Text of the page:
OK, I admit it. Dave Grohl is brilliant, although he's too modest to say so. He went from drummer in one of the planet's biggest bands, to guitarist and creative force behind a phenomenally successful power pop group. Tommy Lee tried it and failed, but Grohl has done a masterful job for himself and his quaint four piece outfit. Catchy songs, hilariously artistic videos, and surprisingly impassioned live performances make Grohl and his Foo Fighters a formidable act on today's music scene. On 2 July, Grohl and troupe played the first of two gigs at New York's stately old theater, the Hammerstein Ballroom. Although this was their inaugural visit to the venue, it doesn't much matter where the Foos play, as they pack the house and indulge in a blistering set everywhere they go. Their reputation for putting on raucous shows is eagerly anticipated by fans whenever they stop by for a visit. So what were the faithful treated to this hot summer night? Read on After a solid forty minute opening set by Pete Yorn, the Foos hit the stage at precisely 9:45pm. From the first chord it was a rollicking good time, as Grohl led the way through seventy five minutes of Foo favorites. On the strength of the group's video catalog, most of the fifteen song set list instantly called to mind their video versions on heavy MTV rotation. Not to say that the material doesn't hold up on its own, it certainly does. But Grohl's songs resonate even louder as they are forever linked with their filmed counterparts. The disarming goofiness that Grohl exhibits in interviews and on stage banter sessions belies his passion as a musician. A ceaseless dervish of energy on stage, he led his mates through each song with ferocity and commitment. From the driving "All My Life" to the imploring "My Hero" to the campy fun of "Monkey Wrench", not a bit of energy was wasted. Obviously the Foos' efforts have not gone unnoticed or unappreciated, as the SRO crowd never stopped bouncing for a moment. True to their billing, the Foos do indeed kick ass live. Now going into their eighth year, the Foo Fighters are seasoned veterans of studio and stage. It was interesting to hear them close their set with "This Is A Call", as this was the group's first break out song. Back in 1995 when Grohl formed the band, the bulk of the material came from his supply of home recordings he'd been toiling over for years. Now 1995 seems like a distant era altogether, yet the Foos' sound remains as energetic and fun as it did back then. With Grohl at the helm, it would seem that the Foo Fighters can rule the land as long as they choose to do so. The funny thing is, in another few years many of the group's fans won't even know that Grohl was in Nirvana. That may be prove to be inconsequential if the Foos continue to tour and record with the enthusiasm they currently exhibit. While the word "great" is liberally used in far too many contexts these days, I'll go out on a limb here. Grohl and his Foo Fighters may not have reached the pinnacle of greatest just yet, but they're damn close, and as good as we've got. No Foo-lin'.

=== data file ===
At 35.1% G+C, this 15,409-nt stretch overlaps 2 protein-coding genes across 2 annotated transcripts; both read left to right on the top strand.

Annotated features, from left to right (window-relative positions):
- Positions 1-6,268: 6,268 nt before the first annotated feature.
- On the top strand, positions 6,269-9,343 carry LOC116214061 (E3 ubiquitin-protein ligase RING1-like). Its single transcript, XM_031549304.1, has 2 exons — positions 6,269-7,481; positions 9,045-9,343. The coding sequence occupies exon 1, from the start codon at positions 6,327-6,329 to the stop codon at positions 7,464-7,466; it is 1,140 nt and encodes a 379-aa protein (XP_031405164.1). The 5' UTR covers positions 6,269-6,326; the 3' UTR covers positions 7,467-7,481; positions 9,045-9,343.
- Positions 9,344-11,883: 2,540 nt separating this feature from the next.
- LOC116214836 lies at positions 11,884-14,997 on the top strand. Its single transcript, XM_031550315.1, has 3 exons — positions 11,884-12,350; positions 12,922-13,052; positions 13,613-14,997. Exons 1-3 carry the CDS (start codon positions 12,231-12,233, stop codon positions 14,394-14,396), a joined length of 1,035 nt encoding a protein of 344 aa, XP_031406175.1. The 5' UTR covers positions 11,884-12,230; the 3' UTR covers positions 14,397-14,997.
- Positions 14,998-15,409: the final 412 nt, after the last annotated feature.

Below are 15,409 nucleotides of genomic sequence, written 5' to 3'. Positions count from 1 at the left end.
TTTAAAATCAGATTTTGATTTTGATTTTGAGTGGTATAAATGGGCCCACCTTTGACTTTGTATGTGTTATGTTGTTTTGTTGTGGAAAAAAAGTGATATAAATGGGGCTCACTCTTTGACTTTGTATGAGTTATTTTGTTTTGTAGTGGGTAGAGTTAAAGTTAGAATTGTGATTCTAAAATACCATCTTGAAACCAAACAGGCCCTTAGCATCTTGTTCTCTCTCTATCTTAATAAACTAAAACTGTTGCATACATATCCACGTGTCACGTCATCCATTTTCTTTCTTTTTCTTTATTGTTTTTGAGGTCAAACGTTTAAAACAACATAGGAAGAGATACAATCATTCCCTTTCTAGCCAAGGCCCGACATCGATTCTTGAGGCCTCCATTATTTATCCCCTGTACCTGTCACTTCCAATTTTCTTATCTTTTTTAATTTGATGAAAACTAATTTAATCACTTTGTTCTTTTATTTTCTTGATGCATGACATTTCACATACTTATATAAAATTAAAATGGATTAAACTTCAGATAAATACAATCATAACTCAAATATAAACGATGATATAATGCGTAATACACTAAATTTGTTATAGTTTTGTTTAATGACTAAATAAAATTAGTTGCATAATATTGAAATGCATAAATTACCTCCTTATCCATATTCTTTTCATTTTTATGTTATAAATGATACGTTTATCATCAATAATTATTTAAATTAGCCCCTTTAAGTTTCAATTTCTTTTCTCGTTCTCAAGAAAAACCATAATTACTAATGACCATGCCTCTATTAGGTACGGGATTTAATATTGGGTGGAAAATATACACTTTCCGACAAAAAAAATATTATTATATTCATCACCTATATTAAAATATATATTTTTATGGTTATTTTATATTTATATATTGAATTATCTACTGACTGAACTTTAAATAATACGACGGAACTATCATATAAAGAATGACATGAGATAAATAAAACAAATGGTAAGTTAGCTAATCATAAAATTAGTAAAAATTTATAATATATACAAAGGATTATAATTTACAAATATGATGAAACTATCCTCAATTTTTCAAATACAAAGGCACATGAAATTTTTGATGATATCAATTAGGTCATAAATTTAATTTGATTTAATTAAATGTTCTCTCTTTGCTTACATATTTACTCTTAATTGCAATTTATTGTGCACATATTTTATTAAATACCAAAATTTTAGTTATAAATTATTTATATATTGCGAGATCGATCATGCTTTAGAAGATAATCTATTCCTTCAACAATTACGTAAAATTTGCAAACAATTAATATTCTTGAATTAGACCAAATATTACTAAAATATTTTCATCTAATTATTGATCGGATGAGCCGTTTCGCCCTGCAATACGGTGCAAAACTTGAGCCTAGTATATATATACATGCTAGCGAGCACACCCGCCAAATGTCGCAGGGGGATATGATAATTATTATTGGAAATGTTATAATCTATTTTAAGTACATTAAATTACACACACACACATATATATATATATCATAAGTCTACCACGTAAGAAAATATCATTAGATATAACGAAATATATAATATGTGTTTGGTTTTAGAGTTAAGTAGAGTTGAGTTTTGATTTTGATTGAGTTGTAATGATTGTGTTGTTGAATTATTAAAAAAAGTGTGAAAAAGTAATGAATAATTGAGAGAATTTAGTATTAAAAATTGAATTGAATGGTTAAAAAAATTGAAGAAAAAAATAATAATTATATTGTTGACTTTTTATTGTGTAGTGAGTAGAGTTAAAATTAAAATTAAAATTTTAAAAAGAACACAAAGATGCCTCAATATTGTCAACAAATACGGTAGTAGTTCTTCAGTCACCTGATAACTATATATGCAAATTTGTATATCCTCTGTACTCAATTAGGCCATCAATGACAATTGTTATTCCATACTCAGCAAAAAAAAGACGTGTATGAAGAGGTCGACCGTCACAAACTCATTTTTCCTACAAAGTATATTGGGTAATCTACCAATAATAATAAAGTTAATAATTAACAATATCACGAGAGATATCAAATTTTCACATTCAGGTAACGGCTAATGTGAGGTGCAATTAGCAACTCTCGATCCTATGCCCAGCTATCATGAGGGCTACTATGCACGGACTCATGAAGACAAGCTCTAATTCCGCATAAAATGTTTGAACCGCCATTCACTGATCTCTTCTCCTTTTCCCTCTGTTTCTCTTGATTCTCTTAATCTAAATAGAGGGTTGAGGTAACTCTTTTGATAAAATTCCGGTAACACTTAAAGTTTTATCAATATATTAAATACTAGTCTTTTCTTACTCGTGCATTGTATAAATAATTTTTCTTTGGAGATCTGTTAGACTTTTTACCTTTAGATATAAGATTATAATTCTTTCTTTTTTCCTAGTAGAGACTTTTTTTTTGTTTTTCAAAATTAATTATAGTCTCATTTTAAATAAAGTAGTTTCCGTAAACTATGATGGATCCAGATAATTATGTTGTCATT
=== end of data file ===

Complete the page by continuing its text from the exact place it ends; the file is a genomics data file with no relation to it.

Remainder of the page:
In Americana music the present is female. Two-thirds of our year-end list is comprised of albums by women. Here, then, are the women (and a few men) who represented the best in Americana in 2017.